"Any time you lose, and you're a 1-4 football team, it doesn't feel too good," Joe Flacco said after the overtime loss to the Browns. "We did a lot of good things today, but we hurt ourselves." (Kevin Richardson)
By the time Cleveland Browns kicker Travis Coons had sent a 32-yard field goal through the uprights in overtime and ended a game that Ravens coach John Harbaugh said his team had no business losing, many of the fans at M&T Bank Stadium had already filed toward the exits.
Why wait around to witness the possible death knell of the home team's once-promising season?
Even as the Ravens built a sizable lead against a team that they recently have dominated, even as they erased a fourth-quarter deficit and forced overtime with another late field goal by Justin Tucker, there was an air of inevitability that hung around the game and now hovers over the season.
It might have lifted for one week with a victory over the Ben Roethlisberger-less Pittsburgh Steelers, but the reality hit home again in the Ravens' stunning 33-30 overtime loss to the Browns in front of an announced 71,046, a game that was tough to watch from beginning to end.
The Ravens are going nowhere fast. They are 1-4 for the first time in franchise history, buried in last place in the AFC North, and their quarterback reiterated what he's said after each loss and what could be the working title of a story about the team's 2015 season.
"We just weren't good enough," quarterback Joe Flacco said after a game in which he ran for two touchdowns, threw for another and led an offense that didn't turn the ball over on 12 possessions.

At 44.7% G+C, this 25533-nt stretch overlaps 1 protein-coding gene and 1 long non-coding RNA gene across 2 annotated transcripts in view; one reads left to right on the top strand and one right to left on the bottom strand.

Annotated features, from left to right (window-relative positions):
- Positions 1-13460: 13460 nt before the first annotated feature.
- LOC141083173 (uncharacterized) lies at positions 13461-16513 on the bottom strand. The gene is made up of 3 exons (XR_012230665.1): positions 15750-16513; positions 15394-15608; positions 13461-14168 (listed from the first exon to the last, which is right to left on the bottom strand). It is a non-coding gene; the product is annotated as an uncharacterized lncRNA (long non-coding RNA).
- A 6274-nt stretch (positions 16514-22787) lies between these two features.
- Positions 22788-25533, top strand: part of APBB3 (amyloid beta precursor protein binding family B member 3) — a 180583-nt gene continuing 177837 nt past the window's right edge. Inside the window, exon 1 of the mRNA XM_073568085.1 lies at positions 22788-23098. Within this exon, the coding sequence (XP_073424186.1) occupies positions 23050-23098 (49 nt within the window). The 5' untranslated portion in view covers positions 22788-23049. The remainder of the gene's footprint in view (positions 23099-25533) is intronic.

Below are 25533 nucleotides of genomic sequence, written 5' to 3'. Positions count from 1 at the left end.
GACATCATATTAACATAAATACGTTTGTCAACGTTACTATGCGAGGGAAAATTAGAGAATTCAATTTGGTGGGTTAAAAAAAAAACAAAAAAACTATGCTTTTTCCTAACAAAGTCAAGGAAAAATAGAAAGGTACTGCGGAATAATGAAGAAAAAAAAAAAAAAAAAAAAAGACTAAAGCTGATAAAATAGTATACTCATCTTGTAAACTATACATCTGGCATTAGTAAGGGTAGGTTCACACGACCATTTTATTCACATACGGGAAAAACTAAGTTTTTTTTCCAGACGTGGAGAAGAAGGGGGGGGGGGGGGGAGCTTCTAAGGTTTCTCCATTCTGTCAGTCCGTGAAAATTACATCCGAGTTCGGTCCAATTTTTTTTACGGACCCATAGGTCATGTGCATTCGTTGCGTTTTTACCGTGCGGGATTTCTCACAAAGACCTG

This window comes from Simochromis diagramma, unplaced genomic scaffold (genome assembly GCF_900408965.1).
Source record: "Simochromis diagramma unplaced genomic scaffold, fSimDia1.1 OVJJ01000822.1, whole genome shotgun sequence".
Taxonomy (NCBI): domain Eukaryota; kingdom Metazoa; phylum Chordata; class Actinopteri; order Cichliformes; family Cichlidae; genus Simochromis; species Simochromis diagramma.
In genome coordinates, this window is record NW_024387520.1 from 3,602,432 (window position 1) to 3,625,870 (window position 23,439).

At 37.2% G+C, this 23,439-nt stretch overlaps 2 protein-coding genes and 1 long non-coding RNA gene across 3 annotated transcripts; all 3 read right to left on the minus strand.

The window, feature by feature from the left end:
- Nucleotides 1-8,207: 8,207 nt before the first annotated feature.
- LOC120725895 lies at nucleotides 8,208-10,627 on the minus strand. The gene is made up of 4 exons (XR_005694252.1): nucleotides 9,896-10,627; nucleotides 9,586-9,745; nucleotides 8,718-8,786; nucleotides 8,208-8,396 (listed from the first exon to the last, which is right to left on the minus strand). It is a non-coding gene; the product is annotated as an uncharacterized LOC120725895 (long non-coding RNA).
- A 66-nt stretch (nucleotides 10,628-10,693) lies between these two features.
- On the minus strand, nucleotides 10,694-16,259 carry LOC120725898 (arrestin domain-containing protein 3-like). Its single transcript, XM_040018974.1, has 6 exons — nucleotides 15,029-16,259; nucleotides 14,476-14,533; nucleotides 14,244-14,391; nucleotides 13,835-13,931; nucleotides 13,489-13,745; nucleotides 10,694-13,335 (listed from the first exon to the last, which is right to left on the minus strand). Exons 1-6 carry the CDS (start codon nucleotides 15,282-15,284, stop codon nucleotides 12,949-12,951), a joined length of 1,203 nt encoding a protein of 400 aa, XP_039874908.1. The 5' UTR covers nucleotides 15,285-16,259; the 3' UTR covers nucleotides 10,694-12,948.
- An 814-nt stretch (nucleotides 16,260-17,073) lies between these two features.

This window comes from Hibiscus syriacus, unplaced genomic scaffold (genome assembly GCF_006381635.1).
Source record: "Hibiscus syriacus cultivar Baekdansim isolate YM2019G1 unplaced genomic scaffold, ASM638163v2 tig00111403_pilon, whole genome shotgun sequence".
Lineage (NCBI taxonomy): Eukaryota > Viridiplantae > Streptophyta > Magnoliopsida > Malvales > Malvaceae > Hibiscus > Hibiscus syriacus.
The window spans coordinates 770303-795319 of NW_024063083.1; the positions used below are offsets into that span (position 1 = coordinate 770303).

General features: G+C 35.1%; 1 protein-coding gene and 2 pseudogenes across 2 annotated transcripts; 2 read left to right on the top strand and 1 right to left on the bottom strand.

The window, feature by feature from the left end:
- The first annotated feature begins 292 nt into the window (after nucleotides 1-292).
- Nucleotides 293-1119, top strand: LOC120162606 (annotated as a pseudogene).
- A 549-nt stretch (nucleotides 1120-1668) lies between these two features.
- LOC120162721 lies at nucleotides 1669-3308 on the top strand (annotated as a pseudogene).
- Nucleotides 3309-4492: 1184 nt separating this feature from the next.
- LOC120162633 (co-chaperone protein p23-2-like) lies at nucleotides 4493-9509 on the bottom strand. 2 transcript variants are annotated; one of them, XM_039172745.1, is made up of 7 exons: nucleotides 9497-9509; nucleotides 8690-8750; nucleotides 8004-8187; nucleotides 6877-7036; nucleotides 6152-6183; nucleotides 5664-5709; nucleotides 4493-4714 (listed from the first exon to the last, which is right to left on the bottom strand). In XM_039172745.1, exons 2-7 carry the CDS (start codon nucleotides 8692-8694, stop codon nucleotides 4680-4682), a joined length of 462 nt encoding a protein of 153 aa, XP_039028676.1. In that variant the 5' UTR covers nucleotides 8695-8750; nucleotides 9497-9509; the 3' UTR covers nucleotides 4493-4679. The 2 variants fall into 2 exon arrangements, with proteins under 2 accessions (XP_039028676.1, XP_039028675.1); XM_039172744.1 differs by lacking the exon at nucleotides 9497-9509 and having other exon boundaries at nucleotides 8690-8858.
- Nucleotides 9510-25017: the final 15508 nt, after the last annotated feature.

It sounds so simple, especially coming out of the mouth of the franchise's understated quarterback. Yet, it's also so true. Consider the following:
Winning at home used to be a given, but these Ravens are 0-2 at M&T Bank Stadium. It marks just the second time in the John Harbaugh era that the team has lost two straight home games.
Beating the Browns had been something the Ravens could almost bank on twice a year. Before Sunday, they had vanquished them 13 times in 14 meetings with Harbaugh as the coach and Flacco as the quarterback. This year’s team allowed Cleveland to win in Baltimore for the first time since 2007.
"A very disappointing loss, one that shouldn't have happened," Harbaugh said. "They made the plays they needed to make, we did not. And that's on us."
Beating up on journeyman quarterbacks used to be a rite of passage for Ravens' defense. Instead, this year's version — thinned considerably by injuries — made Browns quarterback Josh McCown, a journeyman playing for his seventh NFL team, look like Bernie Kosar in his prime.
McCown completed 36 of 51 passes for 457 yards and two touchdowns, and also ran for a score. The passing yards were the third most ever by a Ravens opponent and the most in Browns franchise history.
With tight end Gary Barnidge beating whoever the Ravens put on him to the tune of eight catches for 139 yards and a touchdown, McCown led the Browns to points on six of their final eight full drives, overcoming multiple deficits.